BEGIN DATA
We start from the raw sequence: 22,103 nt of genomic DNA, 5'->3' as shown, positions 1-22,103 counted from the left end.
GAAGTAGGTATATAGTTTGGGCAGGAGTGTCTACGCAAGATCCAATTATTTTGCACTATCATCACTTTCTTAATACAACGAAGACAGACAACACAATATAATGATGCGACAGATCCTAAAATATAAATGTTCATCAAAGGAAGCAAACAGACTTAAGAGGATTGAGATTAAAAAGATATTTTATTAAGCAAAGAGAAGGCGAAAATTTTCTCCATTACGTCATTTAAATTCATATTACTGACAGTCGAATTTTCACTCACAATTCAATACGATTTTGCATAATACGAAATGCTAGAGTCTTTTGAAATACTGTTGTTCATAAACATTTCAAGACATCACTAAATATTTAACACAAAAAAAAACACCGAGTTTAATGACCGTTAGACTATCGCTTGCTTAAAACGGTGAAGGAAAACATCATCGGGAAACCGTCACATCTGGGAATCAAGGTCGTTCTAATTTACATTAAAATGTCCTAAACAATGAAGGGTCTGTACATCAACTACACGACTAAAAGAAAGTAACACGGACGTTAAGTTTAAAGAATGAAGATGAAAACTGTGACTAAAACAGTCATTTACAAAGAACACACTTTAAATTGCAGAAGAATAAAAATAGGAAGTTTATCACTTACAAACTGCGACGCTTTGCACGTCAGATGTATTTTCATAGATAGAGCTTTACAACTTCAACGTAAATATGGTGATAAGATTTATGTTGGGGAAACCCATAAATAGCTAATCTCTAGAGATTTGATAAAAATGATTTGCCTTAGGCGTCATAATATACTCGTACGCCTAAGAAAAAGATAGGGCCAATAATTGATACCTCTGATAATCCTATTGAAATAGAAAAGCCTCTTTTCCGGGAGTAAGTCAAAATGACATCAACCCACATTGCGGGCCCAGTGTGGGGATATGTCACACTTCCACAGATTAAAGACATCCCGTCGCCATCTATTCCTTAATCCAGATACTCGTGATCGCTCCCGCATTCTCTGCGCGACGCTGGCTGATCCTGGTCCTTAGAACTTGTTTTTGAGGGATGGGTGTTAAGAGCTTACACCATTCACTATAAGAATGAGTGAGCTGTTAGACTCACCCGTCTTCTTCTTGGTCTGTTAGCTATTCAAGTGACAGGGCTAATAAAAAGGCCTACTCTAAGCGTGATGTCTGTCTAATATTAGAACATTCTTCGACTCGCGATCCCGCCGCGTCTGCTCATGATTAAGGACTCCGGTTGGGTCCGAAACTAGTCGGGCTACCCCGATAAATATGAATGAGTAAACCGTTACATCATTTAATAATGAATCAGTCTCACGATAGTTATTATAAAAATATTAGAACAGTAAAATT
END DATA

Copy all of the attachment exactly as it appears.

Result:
We start from the raw sequence: 22,103 nt of genomic DNA, 5'->3' as shown, positions 1-22,103 counted from the left end.
GAAGTAGGTATATAGTTTGGGCAGGAGTGTCTACGCAAGATCCAATTATTTTGCACTATCATCACTTTCTTAATACAACGAAGACAGACAACACAATATAATGATGCGACAGATCCTAAAATATAAATGTTCATCAAAGGAAGCAAACAGACTTAAGAGGATTGAGATTAAAAAGATATTTTATTAAGCAAAGAGAAGGCGAAAATTTTCTCCATTACGTCATTTAAATTCATATTACTGACAGTCGAATTTTCACTCACAATTCAATACGATTTTGCATAATACGAAATGCTAGAGTCTTTTGAAATACTGTTGTTCATAAACATTTCAAGACATCACTAAATATTTAACACAAAAAAAAACACCGAGTTTAATGACCGTTAGACTATCGCTTGCTTAAAACGGTGAAGGAAAACATCATCGGGAAACCGTCACATCTGGGAATCAAGGTCGTTCTAATTTACATTAAAATGTCCTAAACAATGAAGGGTCTGTACATCAACTACACGACTAAAAGAAAGTAACACGGACGTTAAGTTTAAAGAATGAAGATGAAAACTGTGACTAAAACAGTCATTTACAAAGAACACACTTTAAATTGCAGAAGAATAAAAATAGGAAGTTTATCACTTACAAACTGCGACGCTTTGCACGTCAGATGTATTTTCATAGATAGAGCTTTACAACTTCAACGTAAATATGGTGATAAGATTTATGTTGGGGAAACCCATAAATAGCTAATCTCTAGAGATTTGATAAAAATGATTTGCCTTAGGCGTCATAATATACTCGTACGCCTAAGAAAAAGATAGGGCCAATAATTGATACCTCTGATAATCCTATTGAAATAGAAAAGCCTCTTTTCCGGGAGTAAGTCAAAATGACATCAACCCACATTGCGGGCCCAGTGTGGGGATATGTCACACTTCCACAGATTAAAGACATCCCGTCGCCATCTATTCCTTAATCCAGATACTCGTGATCGCTCCCGCATTCTCTGCGCGACGCTGGCTGATCCTGGTCCTTAGAACTTGTTTTTGAGGGATGGGTGTTAAGAGCTTACACCATTCACTATAAGAATGAGTGAGCTGTTAGACTCACCCGTCTTCTTCTTGGTCTGTTAGCTATTCAAGTGACAGGGCTAATAAAAAGGCCTACTCTAAGCGTGATGTCTGTCTAATATTAGAACATTCTTCGACTCGCGATCCCGCCGCGTCTGCTCATGATTAAGGACTCCGGTTGGGTCCGAAACTAGTCGGGCTACCCCGATAAATATGAATGAGTAAACCGTTACATCATTTAATAATGAATCAGTCTCACGATAGTTATTATAAAAATATTAGAACAGTAAAATT